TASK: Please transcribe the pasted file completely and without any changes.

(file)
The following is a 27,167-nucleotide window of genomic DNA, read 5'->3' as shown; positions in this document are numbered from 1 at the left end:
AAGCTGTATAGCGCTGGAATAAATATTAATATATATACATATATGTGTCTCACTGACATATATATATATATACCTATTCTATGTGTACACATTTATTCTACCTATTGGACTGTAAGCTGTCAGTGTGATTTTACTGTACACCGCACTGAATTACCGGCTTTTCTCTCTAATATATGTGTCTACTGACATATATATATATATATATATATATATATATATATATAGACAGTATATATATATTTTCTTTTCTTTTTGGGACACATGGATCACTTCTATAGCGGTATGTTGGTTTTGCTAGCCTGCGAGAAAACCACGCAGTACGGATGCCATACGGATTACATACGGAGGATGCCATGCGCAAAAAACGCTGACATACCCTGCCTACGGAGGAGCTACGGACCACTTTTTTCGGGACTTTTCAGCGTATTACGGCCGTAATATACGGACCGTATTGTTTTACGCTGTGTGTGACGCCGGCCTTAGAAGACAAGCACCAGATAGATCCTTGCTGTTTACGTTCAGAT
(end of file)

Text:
The following is a 27,167-nucleotide window of genomic DNA, read 5'->3' as shown; positions in this document are numbered from 1 at the left end:
AAGCTGTATAGCGCTGGAATAAATATTAATATATATACATATATGTGTCTCACTGACATATATATATATATACCTATTCTATGTGTACACATTTATTCTACCTATTGGACTGTAAGCTGTCAGTGTGATTTTACTGTACACCGCACTGAATTACCGGCTTTTCTCTCTAATATATGTGTCTACTGACATATATATATATATATATATATATATATATATATATAGACAGTATATATATATTTTCTTTTCTTTTTGGGACACATGGATCACTTCTATAGCGGTATGTTGGTTTTGCTAGCCTGCGAGAAAACCACGCAGTACGGATGCCATACGGATTACATACGGAGGATGCCATGCGCAAAAAACGCTGACATACCCTGCCTACGGAGGAGCTACGGACCACTTTTTTCGGGACTTTTCAGCGTATTACGGCCGTAATATACGGACCGTATTGTTTTACGCTGTGTGTGACGCCGGCCTTAGAAGACAAGCACCAGATAGATCCTTGCTGTTTACGTTCAGAT